"I bought noodles. I also bought milk powder for my brother." The older girl said. "Brother hepatitis."

"Both brothers? All have hepatitis?"

A girl said bravely, "We gave the money to our grandmother."

The hanyou said, "Tell your grandmother to return the money, and I'll let whoever's grandmother returns the money go."

 Spike looked at the girls standing in a row, and on the concrete floor in front of each girl was a puddle of tears and snot. She thought the girl was a traitor who had sold everyone out; now the parents would all know about their thieving ways. The children, like the parents, are out there doing the deeds that everyone in the world knows about as long as their families don't know about it and they can go on living their lives. Spike's father gave people a fight, parade, who saw as long as Spike did not see it; he still have a general face and dignity. Spike's father's happiness now also lies in the fact that he is clumsy and ugly doing cattle and horse work on the dam, and his daughter Spike can't see it anyway.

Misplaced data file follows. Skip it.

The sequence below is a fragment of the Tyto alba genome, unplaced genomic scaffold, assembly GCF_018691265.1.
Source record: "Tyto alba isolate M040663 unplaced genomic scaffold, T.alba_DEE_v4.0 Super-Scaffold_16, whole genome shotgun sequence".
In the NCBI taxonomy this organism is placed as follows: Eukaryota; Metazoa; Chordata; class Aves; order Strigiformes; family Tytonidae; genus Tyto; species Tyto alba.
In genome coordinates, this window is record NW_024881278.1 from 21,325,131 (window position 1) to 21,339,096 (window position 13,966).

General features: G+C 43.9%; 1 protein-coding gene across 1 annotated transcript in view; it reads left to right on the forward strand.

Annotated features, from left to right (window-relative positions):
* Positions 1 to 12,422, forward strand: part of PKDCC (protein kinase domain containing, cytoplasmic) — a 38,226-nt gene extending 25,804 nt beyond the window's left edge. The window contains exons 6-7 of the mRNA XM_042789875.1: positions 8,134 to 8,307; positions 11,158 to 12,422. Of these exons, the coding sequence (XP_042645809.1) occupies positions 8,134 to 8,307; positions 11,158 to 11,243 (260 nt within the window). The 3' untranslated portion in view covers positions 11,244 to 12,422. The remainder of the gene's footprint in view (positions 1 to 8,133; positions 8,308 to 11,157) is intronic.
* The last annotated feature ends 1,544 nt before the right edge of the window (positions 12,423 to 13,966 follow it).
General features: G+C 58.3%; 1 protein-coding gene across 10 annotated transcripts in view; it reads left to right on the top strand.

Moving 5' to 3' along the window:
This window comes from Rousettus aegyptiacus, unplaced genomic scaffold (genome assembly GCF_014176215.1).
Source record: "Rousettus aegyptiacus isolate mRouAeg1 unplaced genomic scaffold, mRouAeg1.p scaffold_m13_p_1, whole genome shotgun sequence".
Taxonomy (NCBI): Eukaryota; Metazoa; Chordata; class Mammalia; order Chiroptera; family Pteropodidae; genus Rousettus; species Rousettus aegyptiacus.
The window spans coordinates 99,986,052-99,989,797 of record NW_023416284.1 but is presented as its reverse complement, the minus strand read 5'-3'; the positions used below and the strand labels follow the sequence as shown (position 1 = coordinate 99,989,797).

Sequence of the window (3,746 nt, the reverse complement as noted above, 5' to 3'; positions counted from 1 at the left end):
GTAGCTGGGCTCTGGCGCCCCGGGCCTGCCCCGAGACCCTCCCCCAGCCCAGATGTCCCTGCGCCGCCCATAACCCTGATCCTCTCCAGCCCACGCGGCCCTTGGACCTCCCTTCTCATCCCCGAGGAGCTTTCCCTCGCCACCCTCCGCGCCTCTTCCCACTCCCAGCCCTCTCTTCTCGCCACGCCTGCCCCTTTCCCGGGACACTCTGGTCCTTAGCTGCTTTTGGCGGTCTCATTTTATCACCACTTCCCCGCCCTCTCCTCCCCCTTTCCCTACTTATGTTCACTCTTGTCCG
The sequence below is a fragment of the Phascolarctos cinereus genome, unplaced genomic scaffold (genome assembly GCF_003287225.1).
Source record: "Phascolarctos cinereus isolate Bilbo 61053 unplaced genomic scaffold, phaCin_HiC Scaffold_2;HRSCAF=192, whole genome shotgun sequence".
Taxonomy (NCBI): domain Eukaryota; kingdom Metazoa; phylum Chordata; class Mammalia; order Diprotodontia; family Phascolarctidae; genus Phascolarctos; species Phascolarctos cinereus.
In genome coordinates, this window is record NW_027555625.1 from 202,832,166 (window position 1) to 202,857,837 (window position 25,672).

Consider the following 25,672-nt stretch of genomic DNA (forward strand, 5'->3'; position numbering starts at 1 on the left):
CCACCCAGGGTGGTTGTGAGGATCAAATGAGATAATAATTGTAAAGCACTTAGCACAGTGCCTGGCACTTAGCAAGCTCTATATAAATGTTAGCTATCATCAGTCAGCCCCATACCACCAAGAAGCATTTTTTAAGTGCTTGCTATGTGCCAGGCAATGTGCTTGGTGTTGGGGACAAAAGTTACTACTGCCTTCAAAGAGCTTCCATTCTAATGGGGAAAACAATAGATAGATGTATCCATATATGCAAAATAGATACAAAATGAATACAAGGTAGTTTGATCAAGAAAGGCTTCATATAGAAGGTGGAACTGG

The hanyou took out a lock and locked the door behind him. He went to the window and said to the girls, "Didn't you just run away from one of them? She went back to report, and your grandmother will come to claim her."

Another girl cried, "I don't have a grandmother!"

"Then call your uncle to come."

The hanyou knew that the girls' parents could not come, for various reasons they could not come anyway. Being a country boy he didn't understand all the big things about city people, but looking at them he knew that the girls had no parents. They had a terrible air about them, and the hanyou only felt that the air was somewhat tricky, somewhat rascal, somewhat wild that was not even seen in the country children.